Mine a Million or The Business Game is a 1965 board game for 2-6 players[1] previously published by Waddingtons. The game models the economic business of mining tin and gaining profit by transporting it to markets. The "million" in the game's title refers to the target profit players must reach.

Mine a Million
The Business Game Box Cover
Setup time5–15 minutes
Playing timeApproximately 1.5–3 hours
ChanceMedium (dice rolling, card drawing)
SkillsCalculation, Resource management

The game is set in a developing country where transport economy is vital. In this country, the Minister for Transport has decreed that all transport must travel fully loaded. This brings in the concept of subcontracting.



The game was designed by the British brothers Peter and Philip Bergner, together with their respective wives Kathleen and Audrey Bergner. The game was sold to Waddingtons in 1965. It was later rebranded by Waddingtons as The Business Game.


Playing tokens

The game consists of a playing board, 12 mine derricks (2 of each of 6 colours), 6 lorries, 5 barges, 2 ships, 90 pyramids (15 of each of 6 colours), 94 cubes (24 of each of 6 colours), 26 Production Cards, 6 Canal Company Title Deeds, 2 Production Debit Cards, 1 die and paper money comprising sterling and dollars.


The Business Game playing board

Players mine, transport and sell tin in the form of production units. Each player is in control of a pit head with initially a single mining derrick.

Tin is produced, after an initial allocation, at the mine by the role of a die. If this tin can be transported to Newport it can be sold for Sterling at Newport warehouse. This money can be used to pay for more transport (lorries, barges and ships) and a second mine derrick (to increase production).

The game goes through 3 phases. Initially, transport is carried out using lorries. During this phase the aim is to build up your capital and then increase production. After a time players will have enough funds to establish a canal company so then players can start to use barges on the canals. This is more expensive, but can transport more tin more quickly to Newport. Finally the players begin to transport the production units across the sea by either barges, more slowly around the coast or more quickly by ships. Across the sea at Race Bay, St. John’s or Port Boston units can be sold for dollars. Before exporting by sea, a player needs to have acquired sufficient money (sterling) to pay for the transport rental during the sea journey.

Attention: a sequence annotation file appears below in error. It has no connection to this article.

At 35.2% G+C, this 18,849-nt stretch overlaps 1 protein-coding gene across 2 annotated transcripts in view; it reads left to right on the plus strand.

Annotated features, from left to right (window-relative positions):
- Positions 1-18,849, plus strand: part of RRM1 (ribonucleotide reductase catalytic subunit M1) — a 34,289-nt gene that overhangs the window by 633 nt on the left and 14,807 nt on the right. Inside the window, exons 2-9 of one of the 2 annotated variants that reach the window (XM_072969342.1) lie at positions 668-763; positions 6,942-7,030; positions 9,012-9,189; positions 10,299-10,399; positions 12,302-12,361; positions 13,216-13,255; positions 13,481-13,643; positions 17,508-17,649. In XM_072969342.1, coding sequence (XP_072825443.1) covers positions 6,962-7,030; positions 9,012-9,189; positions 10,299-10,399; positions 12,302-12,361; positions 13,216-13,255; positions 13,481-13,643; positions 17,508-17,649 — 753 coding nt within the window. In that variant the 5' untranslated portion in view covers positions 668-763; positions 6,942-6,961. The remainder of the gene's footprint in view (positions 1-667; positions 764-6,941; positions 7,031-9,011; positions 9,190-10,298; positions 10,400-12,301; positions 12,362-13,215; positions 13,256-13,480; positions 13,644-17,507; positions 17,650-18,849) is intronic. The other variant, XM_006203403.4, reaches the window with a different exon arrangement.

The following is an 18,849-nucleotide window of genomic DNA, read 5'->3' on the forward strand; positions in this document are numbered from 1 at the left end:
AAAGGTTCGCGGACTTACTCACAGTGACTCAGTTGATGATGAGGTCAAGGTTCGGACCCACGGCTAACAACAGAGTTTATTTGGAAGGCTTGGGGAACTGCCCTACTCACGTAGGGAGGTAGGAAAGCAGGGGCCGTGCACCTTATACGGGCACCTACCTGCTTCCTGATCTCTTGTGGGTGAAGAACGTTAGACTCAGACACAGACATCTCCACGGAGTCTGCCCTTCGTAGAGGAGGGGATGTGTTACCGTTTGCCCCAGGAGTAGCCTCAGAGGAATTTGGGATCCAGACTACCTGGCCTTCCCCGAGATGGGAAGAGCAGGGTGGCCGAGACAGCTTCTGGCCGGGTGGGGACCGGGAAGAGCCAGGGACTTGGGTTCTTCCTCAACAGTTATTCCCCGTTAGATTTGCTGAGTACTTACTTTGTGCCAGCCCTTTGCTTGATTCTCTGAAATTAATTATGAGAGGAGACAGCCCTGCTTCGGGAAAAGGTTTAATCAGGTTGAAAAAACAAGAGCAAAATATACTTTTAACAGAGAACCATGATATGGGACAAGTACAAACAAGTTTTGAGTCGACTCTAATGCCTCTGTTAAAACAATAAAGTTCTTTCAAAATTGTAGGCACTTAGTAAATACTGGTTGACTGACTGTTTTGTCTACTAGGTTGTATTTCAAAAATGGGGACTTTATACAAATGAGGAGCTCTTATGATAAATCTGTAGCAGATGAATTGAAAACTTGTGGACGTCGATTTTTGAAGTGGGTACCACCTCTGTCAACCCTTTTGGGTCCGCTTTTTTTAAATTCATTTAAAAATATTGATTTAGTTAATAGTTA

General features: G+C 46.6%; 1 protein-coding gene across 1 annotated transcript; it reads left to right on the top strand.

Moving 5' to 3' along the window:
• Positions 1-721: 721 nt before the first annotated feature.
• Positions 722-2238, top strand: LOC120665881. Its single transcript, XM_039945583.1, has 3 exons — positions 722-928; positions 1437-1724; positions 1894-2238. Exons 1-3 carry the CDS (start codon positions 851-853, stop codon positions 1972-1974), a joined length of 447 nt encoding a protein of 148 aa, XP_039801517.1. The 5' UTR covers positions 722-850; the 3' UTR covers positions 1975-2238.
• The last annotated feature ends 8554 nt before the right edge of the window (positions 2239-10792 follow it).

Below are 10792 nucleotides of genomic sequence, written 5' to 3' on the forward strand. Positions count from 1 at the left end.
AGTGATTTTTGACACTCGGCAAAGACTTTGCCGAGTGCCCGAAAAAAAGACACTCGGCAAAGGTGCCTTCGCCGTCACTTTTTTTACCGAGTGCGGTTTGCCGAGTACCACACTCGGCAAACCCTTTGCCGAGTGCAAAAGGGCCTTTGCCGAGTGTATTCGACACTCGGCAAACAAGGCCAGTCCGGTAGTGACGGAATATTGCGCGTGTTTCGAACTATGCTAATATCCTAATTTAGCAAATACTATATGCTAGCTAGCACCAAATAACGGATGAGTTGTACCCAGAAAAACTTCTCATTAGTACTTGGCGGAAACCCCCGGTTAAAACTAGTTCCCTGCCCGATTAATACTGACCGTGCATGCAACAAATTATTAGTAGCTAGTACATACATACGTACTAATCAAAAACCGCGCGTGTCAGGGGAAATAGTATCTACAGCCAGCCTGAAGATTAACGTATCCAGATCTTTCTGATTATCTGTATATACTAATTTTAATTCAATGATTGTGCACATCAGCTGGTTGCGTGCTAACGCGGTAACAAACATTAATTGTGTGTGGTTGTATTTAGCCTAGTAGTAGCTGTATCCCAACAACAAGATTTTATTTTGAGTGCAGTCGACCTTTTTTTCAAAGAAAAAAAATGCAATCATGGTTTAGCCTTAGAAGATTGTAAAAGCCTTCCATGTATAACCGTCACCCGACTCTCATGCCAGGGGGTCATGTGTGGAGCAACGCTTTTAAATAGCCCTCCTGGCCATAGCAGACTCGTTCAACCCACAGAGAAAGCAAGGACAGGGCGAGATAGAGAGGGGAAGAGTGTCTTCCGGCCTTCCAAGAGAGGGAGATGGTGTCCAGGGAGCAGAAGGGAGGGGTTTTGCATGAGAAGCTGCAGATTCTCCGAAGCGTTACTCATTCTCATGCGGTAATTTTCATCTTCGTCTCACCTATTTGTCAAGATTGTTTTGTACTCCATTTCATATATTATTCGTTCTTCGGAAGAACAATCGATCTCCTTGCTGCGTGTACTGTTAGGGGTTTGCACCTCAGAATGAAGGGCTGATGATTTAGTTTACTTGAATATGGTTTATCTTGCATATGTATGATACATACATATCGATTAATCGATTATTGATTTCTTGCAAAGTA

The game is based around the production, transportation and selling of "units" of tin. The objective is to make one million dollars by selling units in the neighbouring landmass containing three ports. The simplest way to achieve this is by getting 10 units to the furthest port (Port Boston), and another five to either of the nearer two (Race Bay or St. John's).



At the start of the game, players are given between two and four units depending on a die roll. Units are produced at a mine, represented as a solid square of colour and named for that colour (e.g. Bluebell Mine or Diamond Mine). A further unit is produced each time the player rolls a one or a six; this can be increased to three units should the player purchase an additional mining rig (or "working").